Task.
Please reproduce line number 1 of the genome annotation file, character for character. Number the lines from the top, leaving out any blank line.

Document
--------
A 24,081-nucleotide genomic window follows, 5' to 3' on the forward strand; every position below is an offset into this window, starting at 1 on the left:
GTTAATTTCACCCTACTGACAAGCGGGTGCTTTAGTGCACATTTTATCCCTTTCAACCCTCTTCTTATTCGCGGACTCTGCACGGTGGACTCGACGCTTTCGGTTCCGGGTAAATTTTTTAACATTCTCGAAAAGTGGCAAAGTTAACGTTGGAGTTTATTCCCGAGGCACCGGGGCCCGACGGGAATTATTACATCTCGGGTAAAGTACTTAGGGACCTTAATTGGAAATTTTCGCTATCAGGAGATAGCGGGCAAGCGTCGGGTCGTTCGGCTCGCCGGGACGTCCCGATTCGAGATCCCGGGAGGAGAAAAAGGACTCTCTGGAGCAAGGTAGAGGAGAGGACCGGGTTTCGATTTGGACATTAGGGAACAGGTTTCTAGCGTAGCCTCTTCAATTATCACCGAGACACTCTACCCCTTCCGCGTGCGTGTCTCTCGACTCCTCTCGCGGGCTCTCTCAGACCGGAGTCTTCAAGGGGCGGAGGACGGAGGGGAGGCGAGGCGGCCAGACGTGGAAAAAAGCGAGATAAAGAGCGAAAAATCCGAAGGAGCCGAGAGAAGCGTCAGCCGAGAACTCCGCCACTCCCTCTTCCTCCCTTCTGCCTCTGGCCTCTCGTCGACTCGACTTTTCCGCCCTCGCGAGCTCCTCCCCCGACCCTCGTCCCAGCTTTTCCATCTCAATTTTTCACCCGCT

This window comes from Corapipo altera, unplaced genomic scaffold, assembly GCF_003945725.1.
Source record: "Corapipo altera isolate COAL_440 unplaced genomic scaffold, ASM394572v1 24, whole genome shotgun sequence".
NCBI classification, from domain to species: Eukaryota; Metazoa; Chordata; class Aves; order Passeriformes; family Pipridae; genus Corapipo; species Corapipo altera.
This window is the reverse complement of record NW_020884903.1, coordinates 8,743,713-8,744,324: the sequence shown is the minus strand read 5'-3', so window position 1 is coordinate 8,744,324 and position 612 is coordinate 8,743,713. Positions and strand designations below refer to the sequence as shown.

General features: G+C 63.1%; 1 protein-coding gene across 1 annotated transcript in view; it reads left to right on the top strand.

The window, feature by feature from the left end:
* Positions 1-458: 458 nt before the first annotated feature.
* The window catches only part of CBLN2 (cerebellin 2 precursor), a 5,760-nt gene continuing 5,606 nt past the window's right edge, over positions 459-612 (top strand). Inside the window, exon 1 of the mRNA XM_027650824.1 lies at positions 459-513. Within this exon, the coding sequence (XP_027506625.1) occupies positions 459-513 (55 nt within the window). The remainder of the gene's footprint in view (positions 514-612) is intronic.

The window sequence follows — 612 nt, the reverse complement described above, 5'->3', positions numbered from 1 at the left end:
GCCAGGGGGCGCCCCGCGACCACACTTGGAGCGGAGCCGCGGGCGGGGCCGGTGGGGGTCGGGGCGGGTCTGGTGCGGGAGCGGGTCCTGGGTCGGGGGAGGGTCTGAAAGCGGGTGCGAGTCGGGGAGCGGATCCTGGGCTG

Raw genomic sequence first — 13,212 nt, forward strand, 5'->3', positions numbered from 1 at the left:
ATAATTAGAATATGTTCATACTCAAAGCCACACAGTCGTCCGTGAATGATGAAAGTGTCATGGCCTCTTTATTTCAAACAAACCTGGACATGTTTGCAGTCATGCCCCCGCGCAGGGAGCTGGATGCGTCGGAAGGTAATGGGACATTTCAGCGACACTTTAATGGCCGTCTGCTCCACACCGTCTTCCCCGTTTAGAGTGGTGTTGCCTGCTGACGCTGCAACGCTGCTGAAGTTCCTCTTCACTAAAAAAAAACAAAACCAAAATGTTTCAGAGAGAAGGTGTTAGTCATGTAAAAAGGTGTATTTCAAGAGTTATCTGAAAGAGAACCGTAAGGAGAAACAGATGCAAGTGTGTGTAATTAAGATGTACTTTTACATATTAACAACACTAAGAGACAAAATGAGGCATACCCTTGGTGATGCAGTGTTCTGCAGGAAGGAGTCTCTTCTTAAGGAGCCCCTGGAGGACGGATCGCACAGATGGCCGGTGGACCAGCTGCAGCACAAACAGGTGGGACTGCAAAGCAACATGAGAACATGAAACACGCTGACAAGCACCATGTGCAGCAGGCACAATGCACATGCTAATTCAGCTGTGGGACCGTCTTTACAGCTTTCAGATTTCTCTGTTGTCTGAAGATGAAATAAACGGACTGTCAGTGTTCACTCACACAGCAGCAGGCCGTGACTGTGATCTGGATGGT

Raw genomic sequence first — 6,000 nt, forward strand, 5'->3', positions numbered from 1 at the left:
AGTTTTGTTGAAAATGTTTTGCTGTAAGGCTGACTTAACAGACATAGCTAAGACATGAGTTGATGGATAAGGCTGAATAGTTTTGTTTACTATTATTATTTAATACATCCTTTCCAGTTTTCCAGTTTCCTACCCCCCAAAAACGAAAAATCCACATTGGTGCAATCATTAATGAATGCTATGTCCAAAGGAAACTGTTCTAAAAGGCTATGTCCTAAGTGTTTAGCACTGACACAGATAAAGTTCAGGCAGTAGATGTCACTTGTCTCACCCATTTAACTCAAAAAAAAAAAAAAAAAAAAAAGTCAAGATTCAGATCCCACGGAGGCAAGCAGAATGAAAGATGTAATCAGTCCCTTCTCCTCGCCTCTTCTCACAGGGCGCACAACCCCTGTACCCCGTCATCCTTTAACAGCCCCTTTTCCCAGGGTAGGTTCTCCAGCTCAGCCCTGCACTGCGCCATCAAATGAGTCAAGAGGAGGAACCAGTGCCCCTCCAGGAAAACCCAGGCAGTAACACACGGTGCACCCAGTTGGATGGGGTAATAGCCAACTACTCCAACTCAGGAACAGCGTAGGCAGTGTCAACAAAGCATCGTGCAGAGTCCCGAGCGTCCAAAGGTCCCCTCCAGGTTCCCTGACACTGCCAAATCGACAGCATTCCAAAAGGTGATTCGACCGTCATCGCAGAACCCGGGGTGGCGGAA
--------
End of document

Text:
A 24,081-nucleotide genomic window follows, 5' to 3' on the forward strand; every position below is an offset into this window, starting at 1 on the left: